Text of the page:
The former England manager Sir Bobby Robson believes Martin O'Neill would make a high-calibre successor to Sven Goran Eriksson.
Brian Barwick, the chief executive of the Football Association, is holding talks with candidates to take over from Eriksson following this summer's World Cup and it is understood O'Neill is a front-runner.
Should he emerge as the FA's choice, O'Neill would get the backing of Robson, who steered England to the World Cup semi-finals in 1990.
Robson said: "I would like to see an English manager get the job because he will have the fervour and passion from within, but that also applies to Martin O'Neill.
"He is a good manager and in the equation," Robson added. "I'm not on the selection committee but we need the best we can get. Martin is a good, intelligent man. He did very well at Celtic -although that is not the Premiership."
Stuart Pearce, the Manchester City manager, is also in the running but Robson believes his time will come later. He said: "Stuart is gathering experience and might in time be the England manager, but maybe he should be the England manager after the next one. It is a job for an experienced man."
Alan Curbishley fits that category, having been in charge at Charlton for 15 years, although he has yet to win a trophy there or take a team into Europe. But Robson insisted: "You can't please everybody. I was 14 years at Ipswich before I got the England job so Alan Curbishley is in a very similar position to me."
Robson's 1990 side were beaten by Germany in a penalty shoot-out and he is convinced the current national team have the potential to go even further this time around. But he is also hoping the man he regards as central to the nation's hopes - Manchester United's Wayne Rooney - remains injury free.
Robson said: "One man doesn't make a team but one man makes a difference and Wayne Rooney is very, very important to us because we have no one to replace him. We haven't got another Wayne Rooney.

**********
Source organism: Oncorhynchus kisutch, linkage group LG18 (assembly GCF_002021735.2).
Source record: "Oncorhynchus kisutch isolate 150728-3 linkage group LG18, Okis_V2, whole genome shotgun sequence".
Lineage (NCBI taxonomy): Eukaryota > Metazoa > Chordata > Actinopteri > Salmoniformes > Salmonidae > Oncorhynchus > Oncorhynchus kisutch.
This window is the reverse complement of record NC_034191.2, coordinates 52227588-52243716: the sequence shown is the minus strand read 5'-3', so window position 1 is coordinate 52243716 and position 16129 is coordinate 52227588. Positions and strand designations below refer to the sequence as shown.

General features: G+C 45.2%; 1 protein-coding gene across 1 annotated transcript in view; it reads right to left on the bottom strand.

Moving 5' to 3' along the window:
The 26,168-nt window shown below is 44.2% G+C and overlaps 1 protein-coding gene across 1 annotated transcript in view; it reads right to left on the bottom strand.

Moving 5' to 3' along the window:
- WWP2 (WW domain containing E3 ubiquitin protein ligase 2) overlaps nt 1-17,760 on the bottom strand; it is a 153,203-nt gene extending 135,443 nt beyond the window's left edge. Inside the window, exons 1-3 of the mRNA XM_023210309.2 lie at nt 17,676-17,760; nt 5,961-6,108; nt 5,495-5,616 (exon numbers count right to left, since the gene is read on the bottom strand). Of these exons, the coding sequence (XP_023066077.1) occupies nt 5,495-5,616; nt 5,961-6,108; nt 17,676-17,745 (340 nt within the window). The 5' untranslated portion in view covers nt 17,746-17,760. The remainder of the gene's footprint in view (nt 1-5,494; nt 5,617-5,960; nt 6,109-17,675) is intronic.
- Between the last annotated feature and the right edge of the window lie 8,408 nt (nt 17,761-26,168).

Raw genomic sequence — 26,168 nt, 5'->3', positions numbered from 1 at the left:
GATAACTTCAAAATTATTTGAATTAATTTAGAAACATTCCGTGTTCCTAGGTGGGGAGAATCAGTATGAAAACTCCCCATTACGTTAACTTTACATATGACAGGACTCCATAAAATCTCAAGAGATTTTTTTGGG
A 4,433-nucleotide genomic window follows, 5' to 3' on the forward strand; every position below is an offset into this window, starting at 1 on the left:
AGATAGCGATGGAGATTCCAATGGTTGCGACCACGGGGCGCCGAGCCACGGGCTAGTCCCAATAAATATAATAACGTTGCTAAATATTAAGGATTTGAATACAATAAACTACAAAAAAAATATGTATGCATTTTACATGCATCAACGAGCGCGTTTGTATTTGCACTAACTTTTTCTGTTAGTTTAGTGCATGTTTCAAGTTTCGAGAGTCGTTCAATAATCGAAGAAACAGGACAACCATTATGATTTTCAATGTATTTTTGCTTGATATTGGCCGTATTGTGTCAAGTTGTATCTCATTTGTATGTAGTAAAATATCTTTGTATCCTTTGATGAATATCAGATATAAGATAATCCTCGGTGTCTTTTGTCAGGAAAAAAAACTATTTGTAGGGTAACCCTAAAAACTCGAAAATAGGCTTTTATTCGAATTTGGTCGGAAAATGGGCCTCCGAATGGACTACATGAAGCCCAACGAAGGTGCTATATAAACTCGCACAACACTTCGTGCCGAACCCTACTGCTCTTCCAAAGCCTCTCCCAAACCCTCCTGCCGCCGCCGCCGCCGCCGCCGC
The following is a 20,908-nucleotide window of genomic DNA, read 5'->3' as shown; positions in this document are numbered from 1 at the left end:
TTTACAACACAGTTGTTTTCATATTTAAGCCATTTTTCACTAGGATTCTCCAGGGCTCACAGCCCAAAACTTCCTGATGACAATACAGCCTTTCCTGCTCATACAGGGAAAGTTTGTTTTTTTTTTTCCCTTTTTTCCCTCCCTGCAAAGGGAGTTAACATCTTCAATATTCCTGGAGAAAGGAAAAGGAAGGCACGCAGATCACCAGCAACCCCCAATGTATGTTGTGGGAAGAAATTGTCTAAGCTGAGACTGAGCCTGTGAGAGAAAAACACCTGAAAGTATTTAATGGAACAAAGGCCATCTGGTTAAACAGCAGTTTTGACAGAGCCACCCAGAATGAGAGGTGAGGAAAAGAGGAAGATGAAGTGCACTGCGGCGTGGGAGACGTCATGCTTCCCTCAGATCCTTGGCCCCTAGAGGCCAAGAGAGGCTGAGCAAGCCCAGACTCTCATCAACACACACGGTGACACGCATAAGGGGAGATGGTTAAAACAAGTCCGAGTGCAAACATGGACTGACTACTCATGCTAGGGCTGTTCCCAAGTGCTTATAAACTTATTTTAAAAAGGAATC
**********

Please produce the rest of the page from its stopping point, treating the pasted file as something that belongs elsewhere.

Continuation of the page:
"He is absolutely crucial at the moment. We saw two years ago, in Euro 2004, when he was injured we weren't the same side.
"So we have to have our fingers crossed that Wayne keeps out of the way of the heavy wagons and stays on course. If he does that and everybody else plays well then we will have a chance.
"A lot of people have been saying this is the best chance we have had of winning the tournament for a number of years and I would say that is a fair response.
"We have a good team and some fine players. The coach has done very well to get us to the finals. Everyone knows he is leaving so he will want to leave on a high, the players will want to do their very best for him so it is all set up.
"We shouldn't be afraid of anyone. The dangers to England are Brazil, because they have some outstanding players and great forwards, and Argentina.
"If we can avoid those teams the chances are we will get to the final and play one of them then. So my message is - if we play to our potential we should do all right.
"It is like everything else in sport. If you maximise your potential you can get there. If you don't, you won't - it's as simple as that."
Previous build-up campaigns to World Cup finals have seen certain players emerge from the fringes to become key individuals, with the West Ham pair, Martin Peters and Geoff Hurst, cases in point from England's 1966 success.
Even Paul Gascoigne, the star of Robson's 1990 side, was not an automatic selection until the eve of the tournament in Italy.
However, Robson is adamant that no new faces would be handed tickets to Germany. He said: "No, I think Sven knows who he wants - and he has been manager for five years.
"He has been looking for players for the last two years since the European Championships so he he knows who he wants and he knows who he will get."
Meanwhile, Jack Charlton has urged the FA to stick with British candidates as they finalise their choice for the next England manager.
Charlton has not been convinced by the Eriksson era. He claims a foreign coach does not have the "commitment" to the English cause and opposes the recruitment of candidates like Dutchman Guus Hiddink or Luis Felipe Scolari, of Brazil.
Charlton said: "There's quite a few who would do a good job but we've got to make sure he's British. I don't think foreign managers have the commitment.
"I've always wanted an Englishman, I've always said that," he added. "Eriksson did a reasonable job but nothing exceptional that couldn't have been done by anybody else in England.
"The only real result he had that caused you to clap was when he beat Germany 5-1 and I watched that game and we had five shots and scored five goals. As far as the rest of the games are concerned I don't think he's beaten anyone remarkable."Reuse content